This is probably one of the longest running debates. Which type of workout is better: free weight training or machine training? When it comes to building more muscle, bodybuilders always look for the smallest details that can help them improve their muscle mass. With that in mind, we’ve all had the opportunity to overhear steamy arguments in the gym about the best way to exercise.
Let’s end this argument once and for all because this is really about facts versus myths. Here we go!
Why weight training?
Just a quick reminder of the importance of strength training, which can be the most beneficial form of physical exercise for the most common goals of exercise: slimness, health, strength, strength, endurance, aesthetics and athleticism.
Regardless of your age, gender, typical inclinations, or specific goals, you should make room for weight training in your fitness program.
Weight training helps you improve, among other things:
- Body composition
- Blood sugar control
- Blood pressure
- Bone density
- Muscle tone
- Cardiorespiratory fitness and aerobic capacity
There are already dozens, if not hundreds, of studies demonstrating the power of weight training to shape your body and strengthen your muscles, but also to burn excess fat and improve cell health.
The typical argument
Any seasoned bodybuilder will generally tell you that free weights are superior because they allow the trainee to activate more muscles by activating the core and groups of stabilizing muscles.
This in turn stimulates greater muscle growth overall. But if he’s really honest with you, he’d also tell you that, on the other hand, machines can be very useful when the trainee wants to isolate some muscles more precisely and then hammer them with all possible intensity.
The truth is, as with anything else, both approaches have their pros and cons. And as you learn how to use this to your advantage, it can help you unlock another step on your path to a god-like physique!
Free weights aren’t always the best choice
The best thing about free weights is that they are inexpensive, easy to carry, but also very effective. However, if you only train with them, you are missing out on the great boon of resistance machines: they allow you to focus entirely on targeting a specific muscle.
However, they are expensive to have at home, they take up a lot of space, and they can be a crappy workout in a crowded public gym, especially if you rely too much on machine-based movements.
To break the ice, here are three great machine-based exercises that might be superior to their free weight counterparts:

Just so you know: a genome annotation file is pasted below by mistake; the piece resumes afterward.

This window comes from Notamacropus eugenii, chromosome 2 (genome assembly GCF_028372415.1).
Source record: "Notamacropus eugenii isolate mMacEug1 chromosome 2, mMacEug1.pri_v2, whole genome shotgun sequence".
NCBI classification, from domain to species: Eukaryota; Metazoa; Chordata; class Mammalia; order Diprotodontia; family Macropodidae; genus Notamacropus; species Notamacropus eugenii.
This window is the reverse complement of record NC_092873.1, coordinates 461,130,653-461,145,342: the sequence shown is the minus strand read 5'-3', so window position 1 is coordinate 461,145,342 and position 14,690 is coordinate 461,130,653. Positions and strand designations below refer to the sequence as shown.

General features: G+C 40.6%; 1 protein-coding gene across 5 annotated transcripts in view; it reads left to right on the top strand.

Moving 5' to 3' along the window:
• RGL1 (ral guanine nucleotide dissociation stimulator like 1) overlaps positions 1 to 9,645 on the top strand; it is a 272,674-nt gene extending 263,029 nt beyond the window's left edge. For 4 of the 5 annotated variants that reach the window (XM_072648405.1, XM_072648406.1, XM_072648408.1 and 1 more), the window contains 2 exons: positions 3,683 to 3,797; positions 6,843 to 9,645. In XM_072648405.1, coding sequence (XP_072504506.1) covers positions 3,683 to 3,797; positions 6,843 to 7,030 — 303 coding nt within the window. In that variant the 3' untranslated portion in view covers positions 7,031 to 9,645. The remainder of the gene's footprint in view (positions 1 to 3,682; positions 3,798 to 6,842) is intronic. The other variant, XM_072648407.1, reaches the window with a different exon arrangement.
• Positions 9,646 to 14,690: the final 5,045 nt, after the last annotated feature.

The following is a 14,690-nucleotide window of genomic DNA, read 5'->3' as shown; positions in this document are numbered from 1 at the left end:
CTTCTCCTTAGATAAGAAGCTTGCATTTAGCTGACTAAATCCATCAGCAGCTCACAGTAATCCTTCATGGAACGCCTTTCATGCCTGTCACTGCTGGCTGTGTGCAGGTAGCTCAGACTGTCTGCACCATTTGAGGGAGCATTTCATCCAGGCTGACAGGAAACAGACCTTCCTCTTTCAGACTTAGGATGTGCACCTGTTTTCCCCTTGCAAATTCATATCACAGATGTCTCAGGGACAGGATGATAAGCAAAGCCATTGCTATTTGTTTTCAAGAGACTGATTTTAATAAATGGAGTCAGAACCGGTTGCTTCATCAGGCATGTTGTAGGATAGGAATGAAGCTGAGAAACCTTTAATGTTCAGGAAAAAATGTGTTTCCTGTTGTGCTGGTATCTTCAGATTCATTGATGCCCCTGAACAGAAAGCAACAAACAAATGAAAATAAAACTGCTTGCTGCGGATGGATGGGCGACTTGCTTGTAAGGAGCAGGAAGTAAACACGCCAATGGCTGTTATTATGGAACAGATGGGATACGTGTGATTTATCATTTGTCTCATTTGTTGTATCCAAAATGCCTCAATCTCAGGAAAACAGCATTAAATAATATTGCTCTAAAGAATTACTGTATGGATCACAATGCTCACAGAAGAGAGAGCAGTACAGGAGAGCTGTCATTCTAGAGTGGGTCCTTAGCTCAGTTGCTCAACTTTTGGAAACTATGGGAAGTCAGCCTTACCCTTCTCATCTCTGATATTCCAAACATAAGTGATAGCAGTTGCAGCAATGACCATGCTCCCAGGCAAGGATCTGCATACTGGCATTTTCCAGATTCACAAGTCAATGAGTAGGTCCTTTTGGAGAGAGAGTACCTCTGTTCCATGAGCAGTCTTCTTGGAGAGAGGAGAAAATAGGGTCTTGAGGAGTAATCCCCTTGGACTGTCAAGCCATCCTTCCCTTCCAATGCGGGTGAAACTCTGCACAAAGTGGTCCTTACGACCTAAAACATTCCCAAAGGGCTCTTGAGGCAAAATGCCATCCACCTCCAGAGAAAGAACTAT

1. Chest supported machine rows
Recommended representatives: 4 x 10-12
- Step onto a chest-supported row machine and find the correct position from which to pull the weight in one relatively comfortable motion.
- Keeping your back arched and your chest and lower back protruding, squeeze your shoulder blades together and follow the movement with your arms.
- Slowly lower the weight back to the starting position and relax your lats, traps, and diamonds.
2. Pec Deck Fly Machine
At the end of your heavy chest routine, take a peck deck fly machine exercise as this will help isolate the pectoral muscle without putting undue strain on the rotator cuff.
Recommended representatives: 3 x 12-15
To get it right, adjust the seat on a pec deck flying machine so your torso is straight. As you keep your shoulders pushed back, push the weight through the center of your chest and then lower the weight back while always keeping your pecs tight.
3. Seated shoulder press
To get the most out of this step, make sure you are keeping your shape flawless. Your front delts will be “grateful”.
Recommended representatives: 4 x 8-10
- Set up the machine so that your starting hand position is approximately at chin height.
- Push the weight up while holding down the traps. Make sure you are not completely locked up above. Slowly lower the weight to eye level and push it back up.
Free weights Vs. Machines: The bottom line
Now that it’s clearer that both types of workouts offer unique benefits, let’s spread the bad news:
- Occasionally, when using primarily free weights, your core muscles will stop playing before the primary muscle itself is fully trained to the desired maximum.
- Machine weights therefore pose another problem: they are not unit weights, so they can be uncomfortable, useless, or downright dangerous for some body types.
- Machines are also attached to an axis that only allows you to move in one or two planes.
Also, don’t forget that with free weights you can use your body in all three dimensions or planes of motion: forwards-backwards, horizontally and vertically. So it is only natural that this style of training would use more muscles, especially the often neglected stabilizing muscles in the core.
Ultimately, the choice is yours. However, if you are very well aware of the features and the great advantages over flaws of each option, you have increased your chances of making a good decision.
The intensity is more important than the type of weight
After all, you can opt for free weights, resistance machines, resistance bands, or bodyweight exercises … that’s really really unimportant in the overall picture. However, if you make sure that every exercise you do is done very slowly or in some other way that increases the intensity, you are guaranteed to get good results with any training style.
Just focus on training the target muscle or muscle group at the optimal intensity and make sure that you achieve high levels of muscle fatigue. A day or two of proper rest, rest, and nutrition will do the rest.